Multi-Family & Multi-Unit Property
The quality of tenants you can attract to rental property is dependent upon the cleanliness and appearance of the apartment, building and property. Keep in mind the cost of upgrading a building to make it attractive to renters when you purchase it. Good tenants reduce the inconvenience of collecting delinquent rent, minimize building maintenance, reduce repairs from intentional damage and reduce possible evictions.
SAMPLE RENTAL APPLICATION SAMPLE MULTI-FAMILY LEASE AGREEMENT
Our inspection report separates the building into individual units to make any problems found easily identifiable. The exterior of the building, basement, common entries, lighting, the Landlord meter and any unique features of the property are reported separately. We provide guidance to tenant safety and possible liability concerns. Guidance is also provided for possible Fire and Building Code deficiencies, however, we do certify the building's conformance to any Codes.
INSPECTION REPORT FOR A MULTI FAMILY BUILDING
Landlord/Tenant information is available at: CONNECTICUT LANDLORD'S GUIDE TO EVICTIONS, CONNECTICUT LANDLORD/TENANT STATE STATUTES,
CONNECTICUT TENANT/LANDLORD RIGHTS
Information on recovery of damages caused by tenants to rental property is available at: CONNECTICUT STATE STATUTES, Search for Chapter 952, refer to Section 53a-117e-g.
Some towns have adapted requirements for issuance of Certificates of Occupancy after a building is purchased. These apply to 3-family units and larger. Apartments must pass an inspection by the Local Building Department before tenants occupy the building. Consult with the Local Building Department to determine if these are required.
CONNECTICUT HUD WEBSITE
HOUSING REQUIREMENTS - FOR FHA MORTGAGES
DO YOU HAVE TENANTS ON FUEL ASSISTANCE? - INSULATE YOUR MULTI-FAMILY AT NO COST
CONNECTICUT HOME FINANCE AUTHORITY (CHFA)
ASSISTANCE IN INCREASING ENERGY EFFICIENCY IN MULTI-FAMILY BUILDINGS FROM CONNECTICUT LIGHT & POWER
Section 8 Housing
CONNECTICUT DEPARTMENT OF SOCIAL SERVICES - SECTION 8 HOUSING
Requirements for buildings for Section 8 tenants are contained in HUD - HOUSING QUALITY STANDARDS. Some Housing Authorities also use local codes as part of their housing requirements. You should check with the Local Housing Authority for specific requirements in the town where the building is located. Section 8 units require an initial inspection and annual inspections thereafter. You should screen Section 8 tenants as you would any other tenant with a credit report and references.
Municipal Multi-Family Building Inspections
Some towns and cities have adapted a requirement for inspection of multi-family buildings when they are purchased before new tenants can occupy them. Inspections must also be done when a new tenant occupies the apartment. These apply to 3-family and larger buildings. Typically, these inspections use the ICC (International Code Council) Building Maintenance Code as a guideline. Chapter 833a, Section 47a-57 of Connecticut State Statutes is the basis for this requirement.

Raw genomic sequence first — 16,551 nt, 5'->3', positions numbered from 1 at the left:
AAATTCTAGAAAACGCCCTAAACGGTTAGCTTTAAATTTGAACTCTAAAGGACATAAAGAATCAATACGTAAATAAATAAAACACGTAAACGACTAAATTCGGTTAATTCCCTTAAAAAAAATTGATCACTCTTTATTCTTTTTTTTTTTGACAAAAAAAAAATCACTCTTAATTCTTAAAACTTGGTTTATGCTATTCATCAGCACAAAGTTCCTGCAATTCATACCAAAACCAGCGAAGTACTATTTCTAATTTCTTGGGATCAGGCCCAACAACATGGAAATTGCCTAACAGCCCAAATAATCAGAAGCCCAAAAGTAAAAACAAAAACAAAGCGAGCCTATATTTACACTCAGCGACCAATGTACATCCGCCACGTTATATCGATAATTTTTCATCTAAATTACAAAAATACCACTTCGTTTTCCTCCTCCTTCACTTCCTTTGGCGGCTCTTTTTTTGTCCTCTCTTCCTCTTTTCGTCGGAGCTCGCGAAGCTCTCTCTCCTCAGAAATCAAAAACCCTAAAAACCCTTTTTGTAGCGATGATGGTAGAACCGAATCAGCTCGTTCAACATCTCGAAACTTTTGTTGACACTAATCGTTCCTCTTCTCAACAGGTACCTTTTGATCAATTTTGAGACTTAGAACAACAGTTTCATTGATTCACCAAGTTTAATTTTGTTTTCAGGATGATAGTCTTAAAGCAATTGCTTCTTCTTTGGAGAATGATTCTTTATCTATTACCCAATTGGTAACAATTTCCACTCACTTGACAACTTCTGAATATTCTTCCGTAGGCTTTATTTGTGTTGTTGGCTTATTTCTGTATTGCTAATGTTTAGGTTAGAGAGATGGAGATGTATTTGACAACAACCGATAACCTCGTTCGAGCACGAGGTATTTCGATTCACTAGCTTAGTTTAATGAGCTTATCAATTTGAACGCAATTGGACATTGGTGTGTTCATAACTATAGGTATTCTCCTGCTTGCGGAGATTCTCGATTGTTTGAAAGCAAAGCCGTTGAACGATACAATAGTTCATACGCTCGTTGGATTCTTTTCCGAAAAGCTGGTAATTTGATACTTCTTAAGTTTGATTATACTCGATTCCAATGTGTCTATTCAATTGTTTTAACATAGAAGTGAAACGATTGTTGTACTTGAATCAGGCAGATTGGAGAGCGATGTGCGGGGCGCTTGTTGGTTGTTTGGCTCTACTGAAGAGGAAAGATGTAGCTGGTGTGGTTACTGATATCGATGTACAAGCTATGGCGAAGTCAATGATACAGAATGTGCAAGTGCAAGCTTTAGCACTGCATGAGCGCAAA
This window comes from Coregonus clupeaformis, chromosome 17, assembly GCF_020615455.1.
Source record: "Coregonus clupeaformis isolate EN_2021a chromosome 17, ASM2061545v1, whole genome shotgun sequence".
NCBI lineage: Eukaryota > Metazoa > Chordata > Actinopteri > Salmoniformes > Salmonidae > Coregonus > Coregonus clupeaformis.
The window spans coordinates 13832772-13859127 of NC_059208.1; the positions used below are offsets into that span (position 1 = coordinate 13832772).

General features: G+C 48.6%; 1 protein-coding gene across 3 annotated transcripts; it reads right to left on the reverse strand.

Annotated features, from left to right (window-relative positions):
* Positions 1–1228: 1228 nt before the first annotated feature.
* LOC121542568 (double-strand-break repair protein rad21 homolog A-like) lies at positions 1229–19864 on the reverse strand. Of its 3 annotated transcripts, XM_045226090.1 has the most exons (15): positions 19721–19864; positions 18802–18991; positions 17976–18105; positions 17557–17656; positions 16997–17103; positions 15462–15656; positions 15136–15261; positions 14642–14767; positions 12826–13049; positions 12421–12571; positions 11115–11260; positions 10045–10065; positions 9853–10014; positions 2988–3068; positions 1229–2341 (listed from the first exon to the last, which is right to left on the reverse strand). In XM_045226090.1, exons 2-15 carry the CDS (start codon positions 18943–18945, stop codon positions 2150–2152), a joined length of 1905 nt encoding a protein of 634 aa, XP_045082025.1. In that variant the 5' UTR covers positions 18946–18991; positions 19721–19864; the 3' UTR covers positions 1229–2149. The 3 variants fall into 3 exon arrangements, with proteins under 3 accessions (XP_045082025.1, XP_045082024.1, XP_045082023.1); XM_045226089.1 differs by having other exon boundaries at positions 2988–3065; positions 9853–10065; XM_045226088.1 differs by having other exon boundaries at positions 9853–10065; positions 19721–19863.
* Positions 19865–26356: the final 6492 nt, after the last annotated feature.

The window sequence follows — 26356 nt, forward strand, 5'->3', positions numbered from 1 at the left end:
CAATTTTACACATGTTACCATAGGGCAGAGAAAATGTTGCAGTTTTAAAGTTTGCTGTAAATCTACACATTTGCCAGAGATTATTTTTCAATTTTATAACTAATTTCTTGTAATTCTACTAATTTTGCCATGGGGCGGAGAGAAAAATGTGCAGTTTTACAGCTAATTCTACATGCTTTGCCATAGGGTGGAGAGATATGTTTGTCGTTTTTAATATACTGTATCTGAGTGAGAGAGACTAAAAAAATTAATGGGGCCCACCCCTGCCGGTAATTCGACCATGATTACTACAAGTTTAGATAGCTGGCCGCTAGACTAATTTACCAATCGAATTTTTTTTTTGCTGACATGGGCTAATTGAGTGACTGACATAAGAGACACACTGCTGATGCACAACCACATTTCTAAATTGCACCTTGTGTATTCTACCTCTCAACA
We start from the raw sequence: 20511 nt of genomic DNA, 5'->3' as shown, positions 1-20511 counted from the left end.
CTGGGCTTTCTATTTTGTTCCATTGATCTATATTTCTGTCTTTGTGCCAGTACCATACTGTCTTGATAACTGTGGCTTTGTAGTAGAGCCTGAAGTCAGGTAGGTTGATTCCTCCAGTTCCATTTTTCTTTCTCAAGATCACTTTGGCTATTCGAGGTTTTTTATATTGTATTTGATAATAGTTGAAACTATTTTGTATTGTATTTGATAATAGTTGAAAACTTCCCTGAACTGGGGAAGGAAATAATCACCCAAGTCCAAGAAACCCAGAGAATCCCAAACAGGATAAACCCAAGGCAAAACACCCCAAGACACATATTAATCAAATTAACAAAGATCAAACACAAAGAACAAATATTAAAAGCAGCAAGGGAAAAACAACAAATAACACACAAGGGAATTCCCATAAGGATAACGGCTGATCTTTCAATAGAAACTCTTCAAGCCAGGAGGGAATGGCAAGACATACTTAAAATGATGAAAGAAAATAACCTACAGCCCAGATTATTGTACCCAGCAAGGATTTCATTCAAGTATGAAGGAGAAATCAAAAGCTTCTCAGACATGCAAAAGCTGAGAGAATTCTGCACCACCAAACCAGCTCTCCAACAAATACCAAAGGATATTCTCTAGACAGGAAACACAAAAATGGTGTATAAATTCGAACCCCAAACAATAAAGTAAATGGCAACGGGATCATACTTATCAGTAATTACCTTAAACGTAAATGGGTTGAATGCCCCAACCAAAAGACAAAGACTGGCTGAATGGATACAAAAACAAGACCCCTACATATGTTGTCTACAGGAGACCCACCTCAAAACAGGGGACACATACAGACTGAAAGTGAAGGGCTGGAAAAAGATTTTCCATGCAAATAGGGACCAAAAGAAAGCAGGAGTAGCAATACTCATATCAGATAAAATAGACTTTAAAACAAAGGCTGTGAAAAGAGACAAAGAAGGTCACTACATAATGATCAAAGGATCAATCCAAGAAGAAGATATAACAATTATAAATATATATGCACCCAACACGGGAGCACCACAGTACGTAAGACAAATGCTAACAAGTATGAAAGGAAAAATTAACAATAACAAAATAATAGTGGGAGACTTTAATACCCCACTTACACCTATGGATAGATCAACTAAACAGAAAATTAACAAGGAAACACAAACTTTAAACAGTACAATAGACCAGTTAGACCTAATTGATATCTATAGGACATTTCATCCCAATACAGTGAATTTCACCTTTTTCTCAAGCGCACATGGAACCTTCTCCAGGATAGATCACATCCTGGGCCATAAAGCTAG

STRICTER EPA GUIDELINES FOR LEAD ABATEMENT IN PRE-1978 BUILDINGS
EPA GUIDE FOR LEAD ABATEMENT
Lowest Possible Cost
Inspection costs start at $170.00 for simple condominiums. Homes under 2000 sq. ft. start at $250.00. Prices are quoted for very small homes in our locale. For a complete list of home inspection prices see: HOME INSPECTION PRICES.
Our Pledge to Our Customers
Our inspections are thorough. Our income is not based on previous or future referrals from the sale of this or other properties in the past or future. Our goal is to inform you of the condition of the building at the lowest possible cost. Our customer is the person ordering the inspection. We do not make building repairs or provide pest control or mold/lead/asbestos abatement services.
Property is inspected for proper grading and drainage away from the building. Many buildings we inspect have problems with poor grading and gutter discharge. We look for signs of septic failure, buried pipes and tanks and possible surface water sources. Condition of patios, decks, trees, shrubbery, driveways, sidewalks, retaining walls and stonework are reported. We look for indications of past property use, other than its present use, and possible pollution. Building
All areas of the building are inspected. We look in hard-to-reach areas such as crawlspaces, attics and behind kneewalls. If possible, we climb on the roof to inspect gutters, flashing and chimney flues. Indications of leakage and water damage, delayed maintenance, wood decay and excessive settling are reported. Correct and safe installations and adequate original design and construction are determined. We look for the presence of wood destroying insects and damage, other insects and rodents, as well as mold, asbestos and lead. We are familiar with the operation and maintenance of all types of heating systems including steam heat. We test heating systems to determine heat distribution to all rooms and determine the appropriate supply and return temperatures for air conditioners and heat pumps.